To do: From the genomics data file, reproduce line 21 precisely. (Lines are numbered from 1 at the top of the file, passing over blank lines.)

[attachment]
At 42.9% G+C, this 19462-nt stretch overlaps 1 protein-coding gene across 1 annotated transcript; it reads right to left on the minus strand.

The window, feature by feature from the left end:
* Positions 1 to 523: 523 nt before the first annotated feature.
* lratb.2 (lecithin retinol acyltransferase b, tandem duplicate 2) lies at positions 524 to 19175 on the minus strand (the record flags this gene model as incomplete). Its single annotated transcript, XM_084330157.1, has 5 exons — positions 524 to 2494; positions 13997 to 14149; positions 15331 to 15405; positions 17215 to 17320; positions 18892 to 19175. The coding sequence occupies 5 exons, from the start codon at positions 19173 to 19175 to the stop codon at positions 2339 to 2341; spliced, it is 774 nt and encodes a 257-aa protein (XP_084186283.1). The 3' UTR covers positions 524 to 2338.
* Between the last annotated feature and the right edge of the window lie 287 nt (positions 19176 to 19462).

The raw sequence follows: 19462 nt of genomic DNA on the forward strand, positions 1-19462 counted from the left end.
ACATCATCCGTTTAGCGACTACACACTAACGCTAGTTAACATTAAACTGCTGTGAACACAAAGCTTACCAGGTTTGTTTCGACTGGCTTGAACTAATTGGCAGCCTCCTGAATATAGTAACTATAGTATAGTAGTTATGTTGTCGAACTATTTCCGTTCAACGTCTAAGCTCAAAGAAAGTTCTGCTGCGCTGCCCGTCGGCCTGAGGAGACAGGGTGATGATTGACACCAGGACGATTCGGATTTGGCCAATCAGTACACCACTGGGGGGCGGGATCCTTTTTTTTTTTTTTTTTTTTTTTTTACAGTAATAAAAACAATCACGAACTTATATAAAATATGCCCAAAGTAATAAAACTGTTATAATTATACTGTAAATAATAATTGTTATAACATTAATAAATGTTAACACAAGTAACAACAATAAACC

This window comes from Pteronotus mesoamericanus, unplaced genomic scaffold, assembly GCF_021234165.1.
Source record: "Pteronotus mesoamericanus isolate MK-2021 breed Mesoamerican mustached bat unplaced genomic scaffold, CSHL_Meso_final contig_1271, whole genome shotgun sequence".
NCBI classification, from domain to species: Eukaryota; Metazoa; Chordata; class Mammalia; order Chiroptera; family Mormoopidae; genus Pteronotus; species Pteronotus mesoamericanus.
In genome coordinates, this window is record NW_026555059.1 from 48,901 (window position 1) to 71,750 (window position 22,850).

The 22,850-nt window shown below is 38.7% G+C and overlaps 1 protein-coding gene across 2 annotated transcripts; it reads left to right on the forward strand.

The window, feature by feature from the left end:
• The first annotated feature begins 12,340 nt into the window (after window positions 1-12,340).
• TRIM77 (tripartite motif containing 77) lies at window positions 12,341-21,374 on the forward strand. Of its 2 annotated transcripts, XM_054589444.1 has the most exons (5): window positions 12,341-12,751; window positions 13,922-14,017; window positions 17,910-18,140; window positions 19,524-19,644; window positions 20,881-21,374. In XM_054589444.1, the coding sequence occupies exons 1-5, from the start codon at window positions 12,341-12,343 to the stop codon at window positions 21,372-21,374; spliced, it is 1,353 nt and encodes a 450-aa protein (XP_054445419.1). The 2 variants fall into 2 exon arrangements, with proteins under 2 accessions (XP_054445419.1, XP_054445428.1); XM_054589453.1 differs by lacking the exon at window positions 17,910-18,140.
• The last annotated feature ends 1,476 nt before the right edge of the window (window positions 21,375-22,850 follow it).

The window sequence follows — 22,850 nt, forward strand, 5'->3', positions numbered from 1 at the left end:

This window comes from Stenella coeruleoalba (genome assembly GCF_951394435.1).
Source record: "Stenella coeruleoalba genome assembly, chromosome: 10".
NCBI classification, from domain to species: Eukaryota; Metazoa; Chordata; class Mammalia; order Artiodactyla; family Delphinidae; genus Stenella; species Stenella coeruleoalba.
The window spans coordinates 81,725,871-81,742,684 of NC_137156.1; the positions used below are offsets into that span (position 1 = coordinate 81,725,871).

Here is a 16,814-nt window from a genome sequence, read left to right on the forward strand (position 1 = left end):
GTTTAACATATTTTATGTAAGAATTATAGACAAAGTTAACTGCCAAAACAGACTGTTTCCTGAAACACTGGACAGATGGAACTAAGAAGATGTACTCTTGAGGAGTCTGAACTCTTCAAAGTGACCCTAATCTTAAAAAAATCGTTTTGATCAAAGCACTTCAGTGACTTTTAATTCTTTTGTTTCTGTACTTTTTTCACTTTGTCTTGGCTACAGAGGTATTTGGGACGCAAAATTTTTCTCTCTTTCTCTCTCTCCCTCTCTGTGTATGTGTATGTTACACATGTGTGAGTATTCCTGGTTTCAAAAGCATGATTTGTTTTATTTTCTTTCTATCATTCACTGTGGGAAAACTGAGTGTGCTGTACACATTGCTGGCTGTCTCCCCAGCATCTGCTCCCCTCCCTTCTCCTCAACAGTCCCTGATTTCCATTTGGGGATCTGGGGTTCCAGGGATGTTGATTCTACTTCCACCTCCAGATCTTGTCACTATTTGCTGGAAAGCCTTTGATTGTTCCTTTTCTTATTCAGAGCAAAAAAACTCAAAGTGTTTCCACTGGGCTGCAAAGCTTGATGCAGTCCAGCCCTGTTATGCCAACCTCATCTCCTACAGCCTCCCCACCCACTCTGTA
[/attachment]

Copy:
The window spans coordinates 81,725,871-81,742,684 of NC_137156.1; the positions used below are offsets into that span (position 1 = coordinate 81,725,871).